Both the Georgian Dream coalition and the United National Movement face a threat, says representative of the coalition and candidate for the post of Parliament Speaker, Davit Usupashvili, on October 15.
Georgian Dream: the threat of the “moral inquisitor”
By Gvantsa Gabekhadze
Tuesday, October 16
According to Usupasvili, after the parliamentary elections, the main political players are endangered. For the winning coalition, the threat concerns acting as a “moralist inquisitor.”
“Much has been spoiled and stolen by the UNM and some of us may be tempted to take revenge,” Usupashvili stated, adding that the coalition should not let such a scenario happen or allow an impartial court decide such issues.
Usupashvili also emphasized that the criminal officials should not be left without adequate punishment.
“If the criminals are not judged appropriately, Georgians will feel that their efforts regarding the elections were useless,” Usupashvili said.
Usupashvili underscored that in the case that adequate punishment is delivered, the UNM should not display itself as a “tortured democracy,” especially when lots of things, including the elections, revealed that the former government’s actions veered far from democratic values.
“Both political parties should manage to distinguish the authority from the political parties. This is the most problematic issue and the country headache for 22 years,” Usupashvili stated.
Unlike the current majority, the UNM already believes that they have done much for the democratic development of the country and peaceful handover of the government is also their merit. Representatives of the UNM have emphasized that they are ready to take serious part in the country's future and collaborate with the majority for the country’s participation in the Euro-Atlantic space.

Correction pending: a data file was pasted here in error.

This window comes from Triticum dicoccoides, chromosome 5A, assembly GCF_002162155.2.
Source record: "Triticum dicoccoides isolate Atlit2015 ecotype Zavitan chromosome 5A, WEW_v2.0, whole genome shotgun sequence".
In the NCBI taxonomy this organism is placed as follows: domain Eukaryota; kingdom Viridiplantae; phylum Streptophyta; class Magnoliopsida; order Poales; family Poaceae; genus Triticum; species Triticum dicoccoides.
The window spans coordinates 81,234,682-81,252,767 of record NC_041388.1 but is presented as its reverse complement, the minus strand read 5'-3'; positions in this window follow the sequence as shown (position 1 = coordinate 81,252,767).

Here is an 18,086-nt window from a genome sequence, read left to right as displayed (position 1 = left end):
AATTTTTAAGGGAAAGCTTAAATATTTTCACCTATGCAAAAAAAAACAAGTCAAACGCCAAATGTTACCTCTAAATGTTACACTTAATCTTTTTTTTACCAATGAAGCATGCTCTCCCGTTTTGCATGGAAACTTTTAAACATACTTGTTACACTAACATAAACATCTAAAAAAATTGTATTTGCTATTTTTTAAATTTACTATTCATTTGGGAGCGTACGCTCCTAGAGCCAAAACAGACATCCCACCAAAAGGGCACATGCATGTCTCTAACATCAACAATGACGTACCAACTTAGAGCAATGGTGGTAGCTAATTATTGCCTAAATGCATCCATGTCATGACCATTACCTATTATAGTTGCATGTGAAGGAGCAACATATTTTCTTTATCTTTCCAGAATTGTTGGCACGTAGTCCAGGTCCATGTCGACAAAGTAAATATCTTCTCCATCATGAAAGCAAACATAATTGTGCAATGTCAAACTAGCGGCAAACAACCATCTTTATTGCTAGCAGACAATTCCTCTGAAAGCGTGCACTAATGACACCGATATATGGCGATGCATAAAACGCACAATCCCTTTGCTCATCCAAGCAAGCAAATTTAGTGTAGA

Georgia passed the exam “nearly democratically” EU ambassador in Georgia, Philip Dimitrov stated. Dimitrov emphasized that Georgia is capable of passing such kinds of exams completely democratically in the future.
vThe EU ambassador stated that the EU has always been “exigent” towards Georgia and the level of demands would be raised after the parliamentary elections.
“We believe that Georgia can and wants to become closer to EU structures. Georgia has no reason for pessimism. We have always sent signals that each democratic move of the country would be one more step taken towards the EU. We have launched talks on free trade, visa liberalization and these are not just words…” Dimitrov said
Dimitrov also stated that EU will continue to provide financial assistance to the country and will allocate 670 million euros annually to the budget and for various projects.